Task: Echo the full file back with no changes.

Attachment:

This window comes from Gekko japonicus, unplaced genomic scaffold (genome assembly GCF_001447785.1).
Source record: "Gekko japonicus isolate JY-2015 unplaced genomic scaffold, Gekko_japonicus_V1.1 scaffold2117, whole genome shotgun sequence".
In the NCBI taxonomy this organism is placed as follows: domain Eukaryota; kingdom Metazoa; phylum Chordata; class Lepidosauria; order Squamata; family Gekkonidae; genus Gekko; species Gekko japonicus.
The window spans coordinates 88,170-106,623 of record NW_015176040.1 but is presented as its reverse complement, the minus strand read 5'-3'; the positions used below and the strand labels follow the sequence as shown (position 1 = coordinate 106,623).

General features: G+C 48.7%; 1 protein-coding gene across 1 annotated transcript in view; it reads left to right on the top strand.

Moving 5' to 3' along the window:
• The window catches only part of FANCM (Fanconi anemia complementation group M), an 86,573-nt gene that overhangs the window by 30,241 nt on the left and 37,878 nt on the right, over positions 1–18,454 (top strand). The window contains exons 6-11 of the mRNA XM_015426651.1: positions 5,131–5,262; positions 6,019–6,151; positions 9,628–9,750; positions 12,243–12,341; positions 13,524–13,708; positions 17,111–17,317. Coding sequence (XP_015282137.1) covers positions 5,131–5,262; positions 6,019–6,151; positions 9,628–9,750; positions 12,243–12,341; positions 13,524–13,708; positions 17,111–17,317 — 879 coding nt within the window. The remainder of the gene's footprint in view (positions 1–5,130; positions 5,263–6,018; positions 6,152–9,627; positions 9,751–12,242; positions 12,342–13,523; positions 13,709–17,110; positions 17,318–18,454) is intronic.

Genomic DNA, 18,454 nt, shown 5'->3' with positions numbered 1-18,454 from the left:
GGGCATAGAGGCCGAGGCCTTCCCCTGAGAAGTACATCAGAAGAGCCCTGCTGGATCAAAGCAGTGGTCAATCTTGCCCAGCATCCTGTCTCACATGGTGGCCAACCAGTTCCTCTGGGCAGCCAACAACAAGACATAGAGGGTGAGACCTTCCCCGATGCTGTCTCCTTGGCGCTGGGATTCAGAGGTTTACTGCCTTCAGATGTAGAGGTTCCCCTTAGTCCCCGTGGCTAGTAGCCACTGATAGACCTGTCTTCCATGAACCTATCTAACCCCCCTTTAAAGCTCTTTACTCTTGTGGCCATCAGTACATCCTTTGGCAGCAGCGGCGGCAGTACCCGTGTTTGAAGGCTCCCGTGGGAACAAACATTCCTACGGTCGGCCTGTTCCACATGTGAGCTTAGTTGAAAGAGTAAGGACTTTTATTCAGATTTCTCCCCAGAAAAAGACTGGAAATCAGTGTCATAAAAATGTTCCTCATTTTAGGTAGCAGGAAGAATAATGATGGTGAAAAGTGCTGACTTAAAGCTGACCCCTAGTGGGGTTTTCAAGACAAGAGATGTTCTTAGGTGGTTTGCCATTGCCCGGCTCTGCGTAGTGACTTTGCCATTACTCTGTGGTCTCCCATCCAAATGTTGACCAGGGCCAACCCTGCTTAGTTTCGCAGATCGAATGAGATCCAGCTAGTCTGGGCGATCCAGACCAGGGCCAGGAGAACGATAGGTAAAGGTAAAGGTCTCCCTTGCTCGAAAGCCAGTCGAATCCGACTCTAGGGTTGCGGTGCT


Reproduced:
This window comes from Gekko japonicus, unplaced genomic scaffold (genome assembly GCF_001447785.1).
Source record: "Gekko japonicus isolate JY-2015 unplaced genomic scaffold, Gekko_japonicus_V1.1 scaffold2117, whole genome shotgun sequence".
In the NCBI taxonomy this organism is placed as follows: domain Eukaryota; kingdom Metazoa; phylum Chordata; class Lepidosauria; order Squamata; family Gekkonidae; genus Gekko; species Gekko japonicus.
The window spans coordinates 88,170-106,623 of record NW_015176040.1 but is presented as its reverse complement, the minus strand read 5'-3'; the positions used below and the strand labels follow the sequence as shown (position 1 = coordinate 106,623).

General features: G+C 48.7%; 1 protein-coding gene across 1 annotated transcript in view; it reads left to right on the top strand.

Moving 5' to 3' along the window:
• The window catches only part of FANCM (Fanconi anemia complementation group M), an 86,573-nt gene that overhangs the window by 30,241 nt on the left and 37,878 nt on the right, over positions 1–18,454 (top strand). The window contains exons 6-11 of the mRNA XM_015426651.1: positions 5,131–5,262; positions 6,019–6,151; positions 9,628–9,750; positions 12,243–12,341; positions 13,524–13,708; positions 17,111–17,317. Coding sequence (XP_015282137.1) covers positions 5,131–5,262; positions 6,019–6,151; positions 9,628–9,750; positions 12,243–12,341; positions 13,524–13,708; positions 17,111–17,317 — 879 coding nt within the window. The remainder of the gene's footprint in view (positions 1–5,130; positions 5,263–6,018; positions 6,152–9,627; positions 9,751–12,242; positions 12,342–13,523; positions 13,709–17,110; positions 17,318–18,454) is intronic.

Genomic DNA, 18,454 nt, shown 5'->3' with positions numbered 1-18,454 from the left:
GGGCATAGAGGCCGAGGCCTTCCCCTGAGAAGTACATCAGAAGAGCCCTGCTGGATCAAAGCAGTGGTCAATCTTGCCCAGCATCCTGTCTCACATGGTGGCCAACCAGTTCCTCTGGGCAGCCAACAACAAGACATAGAGGGTGAGACCTTCCCCGATGCTGTCTCCTTGGCGCTGGGATTCAGAGGTTTACTGCCTTCAGATGTAGAGGTTCCCCTTAGTCCCCGTGGCTAGTAGCCACTGATAGACCTGTCTTCCATGAACCTATCTAACCCCCCTTTAAAGCTCTTTACTCTTGTGGCCATCAGTACATCCTTTGGCAGCAGCGGCGGCAGTACCCGTGTTTGAAGGCTCCCGTGGGAACAAACATTCCTACGGTCGGCCTGTTCCACATGTGAGCTTAGTTGAAAGAGTAAGGACTTTTATTCAGATTTCTCCCCAGAAAAAGACTGGAAATCAGTGTCATAAAAATGTTCCTCATTTTAGGTAGCAGGAAGAATAATGATGGTGAAAAGTGCTGACTTAAAGCTGACCCCTAGTGGGGTTTTCAAGACAAGAGATGTTCTTAGGTGGTTTGCCATTGCCCGGCTCTGCGTAGTGACTTTGCCATTACTCTGTGGTCTCCCATCCAAATGTTGACCAGGGCCAACCCTGCTTAGTTTCGCAGATCGAATGAGATCCAGCTAGTCTGGGCGATCCAGACCAGGGCCAGGAGAACGATAGGTAAAGGTAAAGGTCTCCCTTGCTCGAAAGCCAGTCGAATCCGACTCTAGGGTTGCGGTGCT